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Medication history and our collective presence — why we care

Medication safety takes a team — with everyone on the lookout for potential errors.


“If I have ever made any valuable discoveries, it has been due more to patient attention, than to any other talent.”  — Isaac Newton

Medication history is a key part of discovering the clinical narrative about our patients. What they tell or show us about their medications, whether in the form of a list on paper or a bag of pill bottles, helps us understand their past before admission so that we can plan for their best care through discharge.

On hospital admission, more than half of patients have at least one or more unintended medication discrepancies, a critical fact associated with about 33% potential moderate harm and 6% severe harm.1  Every year, the Asante Medication History Committee reports the rates of medication history and reconciliation discrepancies to a national safety organization called Leapfrog, which in recent past has granted ARRMC, ATRMC and AACH positive “report cards.” Starting this year, Leapfrog will publish annual hospital discrepancy rates for the public.

In addition to national reporting, the committee has been gathering specific metrics internally to help visualize our focused areas for improvement. Among the key points being measured are:

  • The rates of initial medication list review marked by ED nurses as “in progress” or “done” in EPIC before medication reconciliation.
  • The rates of initial medication list review “done” by ED or floor nurses.

Both are currently trending favorably about 81% and 83%, respectively, compared with the goal of 90% across our system.

At ARRMC, the rates for these dual measures have significantly improved since last July when Rob Koning, ARRMC ED manager, launched a “medication history track board” in the ED core station to help nurses and providers track in real time the names of patients whose medication lists have yet to be reviewed. Rob’s track board, also emulated by ATRMC ED, is now being considered for use in AACH ED.

Julie Swope, RN, is part of the frontline partnership in reviewing medication history.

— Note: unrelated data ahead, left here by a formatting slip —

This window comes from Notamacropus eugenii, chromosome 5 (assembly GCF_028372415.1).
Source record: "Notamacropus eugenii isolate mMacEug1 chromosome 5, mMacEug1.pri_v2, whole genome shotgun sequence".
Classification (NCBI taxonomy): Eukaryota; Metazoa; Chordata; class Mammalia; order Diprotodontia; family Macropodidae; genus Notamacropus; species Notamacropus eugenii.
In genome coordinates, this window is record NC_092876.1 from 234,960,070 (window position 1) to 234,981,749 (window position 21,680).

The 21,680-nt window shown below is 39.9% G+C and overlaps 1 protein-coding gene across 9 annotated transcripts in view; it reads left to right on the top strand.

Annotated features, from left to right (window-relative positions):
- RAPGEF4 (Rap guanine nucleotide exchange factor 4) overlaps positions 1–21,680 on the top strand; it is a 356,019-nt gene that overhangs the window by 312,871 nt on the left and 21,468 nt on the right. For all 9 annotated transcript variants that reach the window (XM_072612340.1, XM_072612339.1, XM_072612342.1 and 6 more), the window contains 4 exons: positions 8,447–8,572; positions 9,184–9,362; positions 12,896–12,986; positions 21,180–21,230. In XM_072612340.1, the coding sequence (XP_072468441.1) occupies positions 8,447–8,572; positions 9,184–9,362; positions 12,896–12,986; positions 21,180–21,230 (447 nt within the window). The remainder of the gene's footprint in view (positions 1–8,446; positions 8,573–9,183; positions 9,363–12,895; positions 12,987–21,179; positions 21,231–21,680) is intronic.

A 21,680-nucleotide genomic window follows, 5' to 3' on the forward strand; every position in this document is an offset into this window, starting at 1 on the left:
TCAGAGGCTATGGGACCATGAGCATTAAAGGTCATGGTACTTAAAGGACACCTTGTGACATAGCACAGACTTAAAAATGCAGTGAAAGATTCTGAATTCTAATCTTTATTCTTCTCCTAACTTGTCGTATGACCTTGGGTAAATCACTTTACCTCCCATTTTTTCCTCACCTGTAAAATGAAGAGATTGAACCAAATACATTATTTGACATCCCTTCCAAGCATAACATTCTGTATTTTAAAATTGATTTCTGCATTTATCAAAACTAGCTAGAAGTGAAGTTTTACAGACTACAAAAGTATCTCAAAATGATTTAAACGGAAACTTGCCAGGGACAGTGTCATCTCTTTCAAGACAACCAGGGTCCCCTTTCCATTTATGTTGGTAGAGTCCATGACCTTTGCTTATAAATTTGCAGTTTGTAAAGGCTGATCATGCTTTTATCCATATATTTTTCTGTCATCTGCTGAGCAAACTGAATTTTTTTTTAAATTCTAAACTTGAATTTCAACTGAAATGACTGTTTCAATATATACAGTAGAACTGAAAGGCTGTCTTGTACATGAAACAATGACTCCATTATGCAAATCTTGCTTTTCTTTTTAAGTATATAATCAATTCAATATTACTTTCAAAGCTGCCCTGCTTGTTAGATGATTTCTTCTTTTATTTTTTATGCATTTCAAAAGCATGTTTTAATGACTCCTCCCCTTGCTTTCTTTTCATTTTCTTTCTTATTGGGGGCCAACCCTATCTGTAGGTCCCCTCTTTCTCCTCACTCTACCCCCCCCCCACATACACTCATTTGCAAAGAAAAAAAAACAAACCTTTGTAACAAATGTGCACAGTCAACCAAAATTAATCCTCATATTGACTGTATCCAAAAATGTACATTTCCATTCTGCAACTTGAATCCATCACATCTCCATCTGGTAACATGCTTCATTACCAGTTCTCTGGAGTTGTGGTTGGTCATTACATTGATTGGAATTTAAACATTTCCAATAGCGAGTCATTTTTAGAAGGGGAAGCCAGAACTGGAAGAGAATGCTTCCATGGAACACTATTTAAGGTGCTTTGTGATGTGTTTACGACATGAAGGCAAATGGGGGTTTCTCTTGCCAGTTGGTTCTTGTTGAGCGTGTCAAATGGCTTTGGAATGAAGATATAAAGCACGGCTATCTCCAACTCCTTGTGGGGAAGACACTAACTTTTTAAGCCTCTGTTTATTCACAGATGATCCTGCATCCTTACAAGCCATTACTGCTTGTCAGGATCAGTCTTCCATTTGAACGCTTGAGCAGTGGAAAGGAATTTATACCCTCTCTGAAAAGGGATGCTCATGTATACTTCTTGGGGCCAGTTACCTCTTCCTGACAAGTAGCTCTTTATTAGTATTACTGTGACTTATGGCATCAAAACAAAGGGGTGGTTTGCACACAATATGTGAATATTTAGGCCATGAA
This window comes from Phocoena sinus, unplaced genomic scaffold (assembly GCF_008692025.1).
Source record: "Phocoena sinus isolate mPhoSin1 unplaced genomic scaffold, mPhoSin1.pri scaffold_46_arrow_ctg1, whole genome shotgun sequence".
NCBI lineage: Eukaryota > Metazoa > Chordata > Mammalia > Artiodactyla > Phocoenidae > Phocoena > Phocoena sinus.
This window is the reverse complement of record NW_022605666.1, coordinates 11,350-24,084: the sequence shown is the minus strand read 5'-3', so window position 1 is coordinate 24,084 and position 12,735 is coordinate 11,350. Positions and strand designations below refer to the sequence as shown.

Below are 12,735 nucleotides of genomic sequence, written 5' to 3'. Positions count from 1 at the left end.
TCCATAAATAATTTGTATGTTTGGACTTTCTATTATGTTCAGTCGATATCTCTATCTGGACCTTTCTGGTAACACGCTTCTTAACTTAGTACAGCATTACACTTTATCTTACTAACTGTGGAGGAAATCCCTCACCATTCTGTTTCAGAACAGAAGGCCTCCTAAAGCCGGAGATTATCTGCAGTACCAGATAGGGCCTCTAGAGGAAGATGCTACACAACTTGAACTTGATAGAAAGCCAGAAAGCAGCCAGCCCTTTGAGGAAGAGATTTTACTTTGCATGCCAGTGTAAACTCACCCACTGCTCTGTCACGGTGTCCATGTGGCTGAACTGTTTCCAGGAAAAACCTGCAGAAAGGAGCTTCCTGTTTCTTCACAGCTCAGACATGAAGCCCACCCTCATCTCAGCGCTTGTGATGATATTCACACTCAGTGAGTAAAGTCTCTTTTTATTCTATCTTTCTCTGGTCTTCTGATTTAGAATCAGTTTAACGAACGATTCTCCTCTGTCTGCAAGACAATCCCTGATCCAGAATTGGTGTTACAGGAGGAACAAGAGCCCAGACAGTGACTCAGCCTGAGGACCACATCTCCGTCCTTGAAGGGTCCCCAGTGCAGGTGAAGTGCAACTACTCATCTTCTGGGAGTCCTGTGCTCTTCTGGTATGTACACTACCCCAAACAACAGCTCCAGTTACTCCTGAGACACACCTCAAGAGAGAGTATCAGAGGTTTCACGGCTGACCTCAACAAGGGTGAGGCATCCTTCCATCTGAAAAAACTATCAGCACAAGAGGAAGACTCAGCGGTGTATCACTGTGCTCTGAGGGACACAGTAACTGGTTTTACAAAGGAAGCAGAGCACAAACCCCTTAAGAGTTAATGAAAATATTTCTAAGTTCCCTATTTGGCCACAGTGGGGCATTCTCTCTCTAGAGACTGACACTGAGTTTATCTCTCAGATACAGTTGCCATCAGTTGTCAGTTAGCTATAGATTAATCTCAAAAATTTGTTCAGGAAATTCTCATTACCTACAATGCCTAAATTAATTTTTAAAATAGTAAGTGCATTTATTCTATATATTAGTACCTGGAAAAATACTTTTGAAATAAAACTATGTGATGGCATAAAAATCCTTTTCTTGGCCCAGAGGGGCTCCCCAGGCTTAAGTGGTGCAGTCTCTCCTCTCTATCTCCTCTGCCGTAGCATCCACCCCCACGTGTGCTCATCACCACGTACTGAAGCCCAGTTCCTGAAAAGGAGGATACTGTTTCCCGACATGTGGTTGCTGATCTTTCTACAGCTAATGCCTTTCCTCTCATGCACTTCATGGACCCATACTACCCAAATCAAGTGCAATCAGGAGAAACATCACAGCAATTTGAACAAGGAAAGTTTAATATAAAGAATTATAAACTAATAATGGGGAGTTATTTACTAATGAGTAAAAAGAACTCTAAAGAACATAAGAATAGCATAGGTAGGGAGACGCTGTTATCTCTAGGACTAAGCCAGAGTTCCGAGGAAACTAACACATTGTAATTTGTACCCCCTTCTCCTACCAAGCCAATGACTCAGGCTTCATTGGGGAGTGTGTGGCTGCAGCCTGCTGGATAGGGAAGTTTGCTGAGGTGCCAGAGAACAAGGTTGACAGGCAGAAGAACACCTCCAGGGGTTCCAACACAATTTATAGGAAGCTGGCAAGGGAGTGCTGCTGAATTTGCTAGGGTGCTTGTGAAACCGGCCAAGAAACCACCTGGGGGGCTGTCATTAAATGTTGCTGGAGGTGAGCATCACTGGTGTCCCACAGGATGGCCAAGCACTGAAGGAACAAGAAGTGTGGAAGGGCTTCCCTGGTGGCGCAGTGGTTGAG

Rob demystifies the recipe for our joint success with ED. “The ED has worked closely with Lexie Karetnick, Epic analyst team lead, to help create a tool that would bring med history completion to the front and center of attention for our nurses who are busy caring for multiple patients,” Rob says. “The ED nursing staff are really owning this initiative and working hard to review initial med list as early as possible in our patients’ stay.”

His commitment to improving the accuracy and timeliness of medication history underscores the tangible goals set of the committee, as expressed by its co-chair, Paisley Meyer.

As health care professionals we all work to keep our patients safe,” Paisley said. “Ensuring an accurate medication history helps prevent medication errors and polypharmacy, two factors that contribute to adverse outcomes, hospital readmissions and increased cost of care. Part of providing the highest quality care to our patients is ensuring the best possible medication history is recorded for reconciliation at the time of admission. Nurses must work collaboratively with pharmacists and physicians to produce the best medication history possible, each bearing responsibility for the final product.”

Hospitalist Arthur Aung, MD, discusses med history with Melissa Candy, RN, at the Heart Center.

Paisley has recently created a practical route for providers to swiftly convey patient-specific feedback about the quality of the medication list reviewed. By pinpointing near-misses and corrections in the medication history and reconciliation process, these reports along with RERs submitted by nurses, pharmacists and other health care teams encourage the committee to continue asking important questions: What might have happened and how could we transform the experiences of our patients toward improved safety and care?

Yet the most pressing question persists in our discoveries: Why should you care about medication history?

Dr. Tim Johnston, one of the committee’s physician champions on the committee, engages us from the spectacular view of a visionary explorer.

There are many things that can contribute to good health or alter the course for a person when he or she develops an illness,” he said. “In the most extreme situations, surgery or strong medications are needed. Most people are familiar with the surgeon’s tool — the scalpel — but for most other physicians, medications are our scalpel. Understanding what medications our patients have already taken is a vital step in knowing appropriate next steps to help them heal. Without a clear understanding, patients may be in danger from drug interactions, accidental overdoses, duplicate medications or failure to recognize a side effect.

“Treating a patient without an accurate medication history is like reading the middle of a book without knowing the beginning and thus creating an ending that is unplanned and unpredictable. That may be exciting, but I sure wouldn’t want to be the main character.”

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